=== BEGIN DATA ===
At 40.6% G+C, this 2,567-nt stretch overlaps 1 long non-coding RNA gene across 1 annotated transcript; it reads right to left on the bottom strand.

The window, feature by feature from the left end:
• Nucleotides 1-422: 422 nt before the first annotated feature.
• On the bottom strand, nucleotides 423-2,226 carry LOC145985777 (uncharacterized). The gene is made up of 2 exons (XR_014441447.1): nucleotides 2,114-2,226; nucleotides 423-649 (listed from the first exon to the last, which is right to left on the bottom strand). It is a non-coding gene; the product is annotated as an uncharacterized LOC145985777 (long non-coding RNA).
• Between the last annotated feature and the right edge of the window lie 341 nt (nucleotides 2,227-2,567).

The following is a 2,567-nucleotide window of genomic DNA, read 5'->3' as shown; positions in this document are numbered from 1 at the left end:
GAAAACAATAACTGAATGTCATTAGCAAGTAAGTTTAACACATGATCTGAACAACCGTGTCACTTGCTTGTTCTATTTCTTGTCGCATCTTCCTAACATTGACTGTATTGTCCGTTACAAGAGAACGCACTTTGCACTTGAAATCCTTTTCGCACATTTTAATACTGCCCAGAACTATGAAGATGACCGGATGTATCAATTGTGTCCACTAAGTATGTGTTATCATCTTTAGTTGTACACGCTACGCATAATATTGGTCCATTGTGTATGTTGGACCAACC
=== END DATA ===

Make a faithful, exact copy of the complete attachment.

At 40.6% G+C, this 2,567-nt stretch overlaps 1 long non-coding RNA gene across 1 annotated transcript; it reads right to left on the bottom strand.

The window, feature by feature from the left end:
• Nucleotides 1-422: 422 nt before the first annotated feature.
• On the bottom strand, nucleotides 423-2,226 carry LOC145985777 (uncharacterized). The gene is made up of 2 exons (XR_014441447.1): nucleotides 2,114-2,226; nucleotides 423-649 (listed from the first exon to the last, which is right to left on the bottom strand). It is a non-coding gene; the product is annotated as an uncharacterized LOC145985777 (long non-coding RNA).
• Between the last annotated feature and the right edge of the window lie 341 nt (nucleotides 2,227-2,567).

The following is a 2,567-nucleotide window of genomic DNA, read 5'->3' as shown; positions in this document are numbered from 1 at the left end:
GAAAACAATAACTGAATGTCATTAGCAAGTAAGTTTAACACATGATCTGAACAACCGTGTCACTTGCTTGTTCTATTTCTTGTCGCATCTTCCTAACATTGACTGTATTGTCCGTTACAAGAGAACGCACTTTGCACTTGAAATCCTTTTCGCACATTTTAATACTGCCCAGAACTATGAAGATGACCGGATGTATCAATTGTGTCCACTAAGTATGTGTTATCATCTTTAGTTGTACACGCTACGCATAATATTGGTCCATTGTGTATGTTGGACCAACC